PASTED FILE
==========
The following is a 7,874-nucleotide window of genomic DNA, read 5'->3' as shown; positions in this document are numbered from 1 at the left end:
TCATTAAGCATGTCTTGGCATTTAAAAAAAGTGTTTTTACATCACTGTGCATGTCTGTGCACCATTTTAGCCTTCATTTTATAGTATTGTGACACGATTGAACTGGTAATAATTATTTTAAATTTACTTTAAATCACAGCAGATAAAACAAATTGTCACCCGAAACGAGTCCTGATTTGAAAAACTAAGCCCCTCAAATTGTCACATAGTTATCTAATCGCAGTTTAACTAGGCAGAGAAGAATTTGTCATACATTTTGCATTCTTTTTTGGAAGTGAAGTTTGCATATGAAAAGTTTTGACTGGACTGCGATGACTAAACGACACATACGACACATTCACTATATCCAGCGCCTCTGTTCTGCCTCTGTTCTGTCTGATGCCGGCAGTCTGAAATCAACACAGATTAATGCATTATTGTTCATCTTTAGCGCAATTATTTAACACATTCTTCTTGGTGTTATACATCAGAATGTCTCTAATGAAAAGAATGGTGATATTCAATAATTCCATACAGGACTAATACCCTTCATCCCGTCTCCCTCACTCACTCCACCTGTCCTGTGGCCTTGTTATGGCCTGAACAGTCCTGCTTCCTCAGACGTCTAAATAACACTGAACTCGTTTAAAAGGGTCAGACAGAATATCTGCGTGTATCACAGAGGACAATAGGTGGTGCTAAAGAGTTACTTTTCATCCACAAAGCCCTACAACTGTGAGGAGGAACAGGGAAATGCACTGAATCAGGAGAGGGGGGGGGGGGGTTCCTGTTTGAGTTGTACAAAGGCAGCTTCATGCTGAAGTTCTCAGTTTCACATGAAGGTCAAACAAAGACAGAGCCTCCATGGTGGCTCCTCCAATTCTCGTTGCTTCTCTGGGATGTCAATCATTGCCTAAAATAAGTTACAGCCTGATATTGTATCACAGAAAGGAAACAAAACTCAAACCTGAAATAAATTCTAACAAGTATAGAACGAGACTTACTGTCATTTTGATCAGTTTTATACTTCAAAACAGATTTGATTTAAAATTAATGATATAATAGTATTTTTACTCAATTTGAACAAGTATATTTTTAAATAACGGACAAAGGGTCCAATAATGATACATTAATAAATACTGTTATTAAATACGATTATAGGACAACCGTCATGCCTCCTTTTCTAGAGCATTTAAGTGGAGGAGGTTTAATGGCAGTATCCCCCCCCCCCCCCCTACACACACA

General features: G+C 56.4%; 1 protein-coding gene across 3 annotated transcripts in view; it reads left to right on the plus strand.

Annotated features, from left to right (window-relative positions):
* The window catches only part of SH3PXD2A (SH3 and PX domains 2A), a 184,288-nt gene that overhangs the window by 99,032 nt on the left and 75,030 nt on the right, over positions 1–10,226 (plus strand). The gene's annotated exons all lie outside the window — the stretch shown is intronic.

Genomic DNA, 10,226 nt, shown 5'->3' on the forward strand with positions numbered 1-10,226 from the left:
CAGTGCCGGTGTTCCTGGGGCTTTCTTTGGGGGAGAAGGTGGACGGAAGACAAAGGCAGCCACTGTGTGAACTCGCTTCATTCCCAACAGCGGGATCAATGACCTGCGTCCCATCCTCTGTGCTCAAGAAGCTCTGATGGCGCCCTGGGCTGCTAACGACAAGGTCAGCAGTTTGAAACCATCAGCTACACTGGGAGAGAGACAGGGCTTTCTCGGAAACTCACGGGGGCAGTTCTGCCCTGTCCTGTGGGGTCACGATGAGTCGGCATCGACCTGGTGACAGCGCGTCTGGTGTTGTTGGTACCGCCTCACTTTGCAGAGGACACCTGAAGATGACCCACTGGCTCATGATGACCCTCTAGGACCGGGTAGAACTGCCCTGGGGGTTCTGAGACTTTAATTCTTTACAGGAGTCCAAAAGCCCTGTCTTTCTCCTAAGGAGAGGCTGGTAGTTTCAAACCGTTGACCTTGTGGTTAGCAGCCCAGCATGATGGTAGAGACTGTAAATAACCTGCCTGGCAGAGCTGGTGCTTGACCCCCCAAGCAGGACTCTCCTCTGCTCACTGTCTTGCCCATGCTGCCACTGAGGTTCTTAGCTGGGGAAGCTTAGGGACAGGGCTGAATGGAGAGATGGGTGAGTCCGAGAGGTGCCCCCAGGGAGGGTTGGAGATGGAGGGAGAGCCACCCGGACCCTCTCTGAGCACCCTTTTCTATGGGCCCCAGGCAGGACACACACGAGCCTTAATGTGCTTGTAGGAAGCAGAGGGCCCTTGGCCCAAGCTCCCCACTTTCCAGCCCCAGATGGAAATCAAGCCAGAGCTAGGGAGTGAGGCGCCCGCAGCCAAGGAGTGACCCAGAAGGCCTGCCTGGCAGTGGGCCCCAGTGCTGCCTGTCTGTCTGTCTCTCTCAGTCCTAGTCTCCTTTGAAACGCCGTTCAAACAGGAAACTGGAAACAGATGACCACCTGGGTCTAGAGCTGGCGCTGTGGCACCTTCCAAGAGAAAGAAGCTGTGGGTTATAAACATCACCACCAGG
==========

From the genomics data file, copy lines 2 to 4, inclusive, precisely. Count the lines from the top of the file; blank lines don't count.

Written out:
TCATTAAGCATGTCTTGGCATTTAAAAAAAGTGTTTTTACATCACTGTGCATGTCTGTGCACCATTTTAGCCTTCATTTTATAGTATTGTGACACGATTGAACTGGTAATAATTATTTTAAATTTACTTTAAATCACAGCAGATAAAACAAATTGTCACCCGAAACGAGTCCTGATTTGAAAAACTAAGCCCCTCAAATTGTCACATAGTTATCTAATCGCAGTTTAACTAGGCAGAGAAGAATTTGTCATACATTTTGCATTCTTTTTTGGAAGTGAAGTTTGCATATGAAAAGTTTTGACTGGACTGCGATGACTAAACGACACATACGACACATTCACTATATCCAGCGCCTCTGTTCTGCCTCTGTTCTGTCTGATGCCGGCAGTCTGAAATCAACACAGATTAATGCATTATTGTTCATCTTTAGCGCAATTATTTAACACATTCTTCTTGGTGTTATACATCAGAATGTCTCTAATGAAAAGAATGGTGATATTCAATAATTCCATACAGGACTAATACCCTTCATCCCGTCTCCCTCACTCACTCCACCTGTCCTGTGGCCTTGTTATGGCCTGAACAGTCCTGCTTCCTCAGACGTCTAAATAACACTGAACTCGTTTAAAAGGGTCAGACAGAATATCTGCGTGTATCACAGAGGACAATAGGTGGTGCTAAAGAGTTACTTTTCATCCACAAAGCCCTACAACTGTGAGGAGGAACAGGGAAATGCACTGAATCAGGAGAGGGGGGGGGGGGGTTCCTGTTTGAGTTGTACAAAGGCAGCTTCATGCTGAAGTTCTCAGTTTCACATGAAGGTCAAACAAAGACAGAGCCTCCATGGTGGCTCCTCCAATTCTCGTTGCTTCTCTGGGATGTCAATCATTGCCTAAAATAAGTTACAGCCTGATATTGTATCACAGAAAGGAAACAAAACTCAAACCTGAAATAAATTCTAACAAGTATAGAACGAGACTTACTGTCATTTTGATCAGTTTTATACTTCAAAACAGATTTGATTTAAAATTAATGATATAATAGTATTTTTACTCAATTTGAACAAGTATATTTTTAAATAACGGACAAAGGGTCCAATAATGATACATTAATAAATACTGTTATTAAATACGATTATAGGACAACCGTCATGCCTCCTTTTCTAGAGCATTTAAGTGGAGGAGGTTTAATGGCAGTATCCCCCCCCCCCCCCCTACACACACA

General features: G+C 56.4%; 1 protein-coding gene across 3 annotated transcripts in view; it reads left to right on the plus strand.

Annotated features, from left to right (window-relative positions):